You know what time it is. The nights are longer, the air cooler and crisp, and the leaves turned. Harvest has passed and the fields are lined with dry but still standing and endless rows of corn. The pumpkins are bloated and blazing orange, and everything seems harder, somehow...the ground, the black asphalt roads out by Old Man Prichett's farm, and maybe even you.
It's the end of October. Halloween night. The world feels pulled tight at the edges. Like a thin flap of skin stretched over something that wants to get out. Something bad. Things feel thinner this time of year, and of course...you know. You've done this before.
It's Halloween. A time for stories about monsters that go bump in the night and nightmares that leave cold sweats in their wake. You've been here. Did this last year. So you know what to expect. It's Halloween, after all. Monsters are monsters and good guys are just that, ready to put down the monsters or die trying, which they so often do.
Except you don't know.
You haven't been here before.
Because this is Dark Harvest.
By Norman Partridge. So it's not the same as before. Not at all.
It's completely different. From everything you know.
Dark Harvest is simply the most original Halloween tale you're going to find this year. It's time for the October Boy to rise into unnatural life. Time for every sixteen year old boy in town to brave the Run. Deprived of food and locked in their rooms for days, these boys hunger for fame and fortune and violence all that comes with slaying the October Boy.
Thing is, Peter McCormick wants none of that. Maybe he's got an uncommon imagination, can dream of life past this place. Maybe he's just different. Anyway, he's got a few surprises in store for the October Boy and this town. If he's got to play the game, he's going to play it different. His way. And that's just fine.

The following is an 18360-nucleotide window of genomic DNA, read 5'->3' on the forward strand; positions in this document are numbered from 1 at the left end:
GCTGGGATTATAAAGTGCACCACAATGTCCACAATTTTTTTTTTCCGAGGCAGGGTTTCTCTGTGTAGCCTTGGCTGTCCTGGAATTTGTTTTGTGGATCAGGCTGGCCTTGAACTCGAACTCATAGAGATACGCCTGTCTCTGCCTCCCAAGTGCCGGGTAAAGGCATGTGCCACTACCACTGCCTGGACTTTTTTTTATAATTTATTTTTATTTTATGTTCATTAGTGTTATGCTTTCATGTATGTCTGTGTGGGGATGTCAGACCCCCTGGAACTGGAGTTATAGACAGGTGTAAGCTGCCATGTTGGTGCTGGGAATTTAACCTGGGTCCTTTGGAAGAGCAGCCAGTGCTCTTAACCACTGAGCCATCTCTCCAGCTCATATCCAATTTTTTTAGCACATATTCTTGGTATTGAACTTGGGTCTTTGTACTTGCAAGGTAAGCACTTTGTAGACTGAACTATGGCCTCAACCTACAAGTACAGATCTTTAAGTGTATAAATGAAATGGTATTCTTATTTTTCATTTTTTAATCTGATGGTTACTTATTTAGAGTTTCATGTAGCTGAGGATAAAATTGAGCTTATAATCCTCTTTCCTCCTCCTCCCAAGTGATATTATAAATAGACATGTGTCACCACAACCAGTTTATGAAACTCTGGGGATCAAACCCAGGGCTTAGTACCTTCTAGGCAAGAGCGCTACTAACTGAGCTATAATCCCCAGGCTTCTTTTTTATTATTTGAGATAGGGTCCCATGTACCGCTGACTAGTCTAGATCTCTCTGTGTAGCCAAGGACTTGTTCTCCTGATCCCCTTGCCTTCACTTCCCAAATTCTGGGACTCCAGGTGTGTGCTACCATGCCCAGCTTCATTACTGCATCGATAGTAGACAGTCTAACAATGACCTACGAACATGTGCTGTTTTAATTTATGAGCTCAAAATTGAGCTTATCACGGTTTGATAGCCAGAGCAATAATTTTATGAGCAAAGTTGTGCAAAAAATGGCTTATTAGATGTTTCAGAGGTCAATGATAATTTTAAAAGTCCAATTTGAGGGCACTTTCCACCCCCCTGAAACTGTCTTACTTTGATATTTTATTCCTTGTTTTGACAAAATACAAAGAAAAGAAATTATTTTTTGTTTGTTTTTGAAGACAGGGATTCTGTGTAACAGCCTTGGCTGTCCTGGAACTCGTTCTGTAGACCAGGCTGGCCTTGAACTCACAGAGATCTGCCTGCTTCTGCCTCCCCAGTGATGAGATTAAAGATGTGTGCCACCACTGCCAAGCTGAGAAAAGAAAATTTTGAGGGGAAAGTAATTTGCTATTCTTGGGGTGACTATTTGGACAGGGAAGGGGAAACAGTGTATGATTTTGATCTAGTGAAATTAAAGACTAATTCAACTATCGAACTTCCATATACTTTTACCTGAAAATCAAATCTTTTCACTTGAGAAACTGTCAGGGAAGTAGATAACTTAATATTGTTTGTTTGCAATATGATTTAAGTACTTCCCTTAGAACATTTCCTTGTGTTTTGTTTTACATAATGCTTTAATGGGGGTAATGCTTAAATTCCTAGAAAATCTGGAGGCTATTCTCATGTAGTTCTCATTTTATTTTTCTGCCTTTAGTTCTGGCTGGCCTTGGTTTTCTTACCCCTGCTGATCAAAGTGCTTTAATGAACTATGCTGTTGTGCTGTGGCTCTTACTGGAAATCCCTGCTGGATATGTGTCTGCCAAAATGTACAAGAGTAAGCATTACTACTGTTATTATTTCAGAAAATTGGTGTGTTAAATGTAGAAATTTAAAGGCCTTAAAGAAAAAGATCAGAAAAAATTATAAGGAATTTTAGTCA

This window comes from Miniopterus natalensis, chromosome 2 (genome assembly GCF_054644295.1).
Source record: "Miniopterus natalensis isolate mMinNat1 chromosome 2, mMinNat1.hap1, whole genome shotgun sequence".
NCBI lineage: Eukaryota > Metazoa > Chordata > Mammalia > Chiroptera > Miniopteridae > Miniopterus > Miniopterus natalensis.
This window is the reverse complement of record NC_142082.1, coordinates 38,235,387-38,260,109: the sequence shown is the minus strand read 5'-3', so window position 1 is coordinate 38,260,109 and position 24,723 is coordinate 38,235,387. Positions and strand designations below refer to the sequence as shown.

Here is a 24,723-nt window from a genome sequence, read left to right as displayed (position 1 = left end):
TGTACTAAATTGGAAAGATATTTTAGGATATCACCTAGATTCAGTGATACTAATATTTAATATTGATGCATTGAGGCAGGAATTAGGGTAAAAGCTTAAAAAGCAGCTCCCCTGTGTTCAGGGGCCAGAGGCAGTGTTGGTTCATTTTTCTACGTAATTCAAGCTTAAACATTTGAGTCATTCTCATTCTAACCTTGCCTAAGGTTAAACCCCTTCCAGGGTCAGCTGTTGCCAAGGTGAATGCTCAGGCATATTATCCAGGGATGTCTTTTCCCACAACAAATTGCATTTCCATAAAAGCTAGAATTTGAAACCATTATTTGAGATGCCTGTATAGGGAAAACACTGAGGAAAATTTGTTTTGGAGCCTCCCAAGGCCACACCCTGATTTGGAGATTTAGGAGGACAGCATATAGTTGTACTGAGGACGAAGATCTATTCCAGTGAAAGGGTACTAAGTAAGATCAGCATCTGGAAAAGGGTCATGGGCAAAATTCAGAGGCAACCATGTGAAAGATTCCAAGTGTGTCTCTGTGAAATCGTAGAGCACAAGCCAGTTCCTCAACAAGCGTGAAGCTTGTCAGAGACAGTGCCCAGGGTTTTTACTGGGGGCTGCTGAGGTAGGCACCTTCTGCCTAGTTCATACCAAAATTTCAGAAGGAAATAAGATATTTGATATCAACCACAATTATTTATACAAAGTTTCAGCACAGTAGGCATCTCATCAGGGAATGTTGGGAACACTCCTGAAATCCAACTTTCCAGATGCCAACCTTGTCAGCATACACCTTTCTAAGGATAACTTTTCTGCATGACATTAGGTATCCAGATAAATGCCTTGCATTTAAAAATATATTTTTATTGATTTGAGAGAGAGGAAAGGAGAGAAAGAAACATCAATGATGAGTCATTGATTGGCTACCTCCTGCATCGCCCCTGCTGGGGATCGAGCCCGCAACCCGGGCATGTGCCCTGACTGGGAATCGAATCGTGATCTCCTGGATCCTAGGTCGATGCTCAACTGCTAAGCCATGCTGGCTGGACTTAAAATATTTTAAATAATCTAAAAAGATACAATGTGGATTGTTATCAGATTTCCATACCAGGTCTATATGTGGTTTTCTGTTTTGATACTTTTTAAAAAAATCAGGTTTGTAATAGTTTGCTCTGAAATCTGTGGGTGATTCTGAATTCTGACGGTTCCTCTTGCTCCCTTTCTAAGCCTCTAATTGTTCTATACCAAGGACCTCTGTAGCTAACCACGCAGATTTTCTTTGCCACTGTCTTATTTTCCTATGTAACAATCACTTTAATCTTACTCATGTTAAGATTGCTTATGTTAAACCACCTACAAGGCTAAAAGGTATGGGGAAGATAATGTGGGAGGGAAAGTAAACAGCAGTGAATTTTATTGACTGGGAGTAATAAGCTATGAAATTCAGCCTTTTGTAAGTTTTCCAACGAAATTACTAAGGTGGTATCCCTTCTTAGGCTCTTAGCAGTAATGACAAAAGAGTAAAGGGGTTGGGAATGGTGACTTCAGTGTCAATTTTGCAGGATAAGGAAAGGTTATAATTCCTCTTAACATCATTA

Because tonight the October Boy's got a few surprises of his own. Things are going to change, and nothing's going to be the same here. Ever again.
People talk often in horror reviews about an author having "a unique voice". Usually that's a cover for poor craft and style...but this is the real deal. Stylistically speaking, Dark Harvest is one of the most finely crafted novels I've read in years. It manages to blend a first, second, and third person present tense narrative into seamless storytelling perfection. And, along the way it's simply a great story, with some unexpected heroism to boot. This is the new standard Halloween stories should be judged by. Pick it up in time for Halloween. You won't be disappointed.
Visit http://www.normanpartridge.com/ and http://americanfrankenstein.blogspot.com/. Buy it today.
Kevin Lucia is the Review Editor for Shroud Magazine. His short fiction has appeared in several anthologies. He's currently finishing his Creative Writing Masters Degree at Binghamton University, he teaches high school English and lives in Castle Creek, New York with his wife and children. He is the author of Hiram Grange & The Chosen One, Book Four of The Hiram Grange Chronicles, and he's currently working on his first novel for Shroud Publishing, due 2011. Visit him on the web at www.kevinlucia.com.